Alaskans get COVID-19 in record numbers as scarcity of some treatments prioritizes those most at risk - Market News
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Alaskans get COVID-19 in record numbers as scarcity of some treatments prioritizes those most at risk

Alaskans get COVID-19 in record numbers as scarcity of some treatments prioritizes those most at risk

Alaska has so little supply of certain COVID-19 treatments that only the most at-risk people are likely to have access to them — while unprecedented numbers of Alaskans test positive during the current microwave wave.

The state reported 5,508 new cases among residents and non-residents in the past two days on Friday. That equates to 2,598 cases Wednesday and 2,910 on Thursday, crushing again records reported earlier this week.

The number of patients hospitalized with the virus has risen slightly to 87, from 80 as of Wednesday. While that’s a fraction of the record number of hospital admissions reported last fall, hospital administrators this week say facilities are coming under pressure again due to rising patient numbers and staff shortages.

[Alaska shatters COVID-19 case record as omicron adds to growing strain on hospitals]

Two more virus-related deaths were reported on Friday. Since the start of the pandemic, 955 Alaska residents and 32 nonresidents in the state have died from the virus.

September and October 2021 have been the deadliest months of the pandemic so far. While the number of recent cases has surpassed previous records, officials say there are some signs that the omicron surge may not be that serious as the delta wave in terms of hospitalizations or deaths.

However, the ommicron variant poses new challenges.

Monoclonal Antibody Treatments have been important in early treatment of COVID-19 patients, especially those at high risk of serious disease, such as those with weakened immune systems. But two of the three types of monoclonal antibody treatments available are ineffective against omicron, putting pressure on the supply of treatments that are.

Meanwhile, a newer oral antiviral treatment is also scarce, albeit for different reasons, according to state pharmacist Coleman Cutchins. The oral drug was only recently approved as a COVID-19 treatment, and not a large amount has been made yet, he said.

Both the drug’s novelty and high demand amid the rising number of cases have led to scarcity. But that probably won’t be the case for long, Cutchins said: It’s easier to ramp up production of the oral medication compared to monoclonal antibodies, which must be refrigerated when shipped and take longer to produce.

The scarcity of some treatments prompted Alaska’s Crisis Care Commission to recommend therapeutic practitioners prioritize people with certain medical conditions in tiers, with those most at risk of becoming seriously ill from COVID-19 at the top.

dr. Anne Zink, the state’s chief medical officer, said this week there is likely only enough of both the monoclonal antibodies and the newer oral antiviral treatments for first-level people.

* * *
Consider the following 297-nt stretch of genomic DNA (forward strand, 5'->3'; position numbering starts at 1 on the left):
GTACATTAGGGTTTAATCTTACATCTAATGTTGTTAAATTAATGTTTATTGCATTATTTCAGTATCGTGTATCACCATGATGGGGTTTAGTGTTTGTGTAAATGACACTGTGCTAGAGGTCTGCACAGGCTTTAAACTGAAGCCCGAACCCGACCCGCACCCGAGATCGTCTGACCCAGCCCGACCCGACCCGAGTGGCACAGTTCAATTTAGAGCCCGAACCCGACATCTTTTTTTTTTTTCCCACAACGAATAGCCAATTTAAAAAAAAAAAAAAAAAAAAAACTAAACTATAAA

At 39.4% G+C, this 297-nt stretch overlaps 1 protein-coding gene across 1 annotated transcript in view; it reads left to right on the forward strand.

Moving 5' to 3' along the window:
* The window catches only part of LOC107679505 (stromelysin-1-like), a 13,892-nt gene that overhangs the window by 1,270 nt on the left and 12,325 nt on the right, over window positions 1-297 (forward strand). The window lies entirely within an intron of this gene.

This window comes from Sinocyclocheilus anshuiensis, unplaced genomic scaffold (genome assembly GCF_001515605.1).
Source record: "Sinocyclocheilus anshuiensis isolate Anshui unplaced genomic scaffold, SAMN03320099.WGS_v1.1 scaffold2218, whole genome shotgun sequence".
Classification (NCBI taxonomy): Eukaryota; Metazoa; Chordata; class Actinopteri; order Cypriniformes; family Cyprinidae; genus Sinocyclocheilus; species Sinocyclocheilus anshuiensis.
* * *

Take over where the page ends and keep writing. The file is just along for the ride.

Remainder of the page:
That group includes people whose immune systems do not respond adequately to the vaccine or a previous infection because of underlying conditions, as well as people who are unaware of their vaccine and are either 75 years of age or older, 65 years of age and older with risk factors, or pregnant, according to the recommendations.

[Americans will be able to order free COVID-19 rapid tests starting Wednesday]

The shipments of monoclonal antibodies arrive in week-long cycles, with enough to supply 13 therapy sites with six doses each, for a total of 78 doses, Cutchins said. Most states get a small allotment as the treatments are difficult to manufacture and take a while to ramp up production.

He said the situation around the treatment is not entirely negative: it is likely that most vaccinated and boosted people do not need monoclonal antibodies, plus there are two new oral drugs that also work against COVID-19, including the ommicron variant, although data is limited, according to the National Institutes of Health.

“Oral drugs are really a game changer,” he said.

The antibody infusions, which require an IV and a sterile environment, are much less convenient compared to the convenience of taking an oral drug. But oral drugs currently remain in short supply, although Cutchins said he expected to see more of them soon, even in the next two weeks and even more a month from mid-January.

“As the orals become more and more available, we actually have a lot less need for monoclonals,” he said.

Jyll Green, operations manager at a state-contracted monoclonal treatment facility in Anchorage, described the lack of supplies Thursday morning as “a pretty dire situation.”

It started the day after Christmas, when her phone’s voicemail was full at 4 p.m. They did about 50 infusions a day, six days a week. By Thursday, Green had only 24 doses available, six of which had already been processed and only a light shipment was expected for the following week.

“It was a big ship to turn around — people are used to that safety net and something that will help them get better and faster,” Green said.

As the treatment center implemented crisis standards around prioritization, Green said she’s had hundreds of conversations with people letting them know she can’t give them the treatment.

“If we had it, we’d be happy to give it to you,” Green said. “We’re not trying to be rude, we’d love to help everyone, but we still need to protect that highest-risk group right now.”

So far, the facility hasn’t had to turn down anyone in the highest-risk category, Green said.

Daily News reporter Annie Berman contributed to this article.


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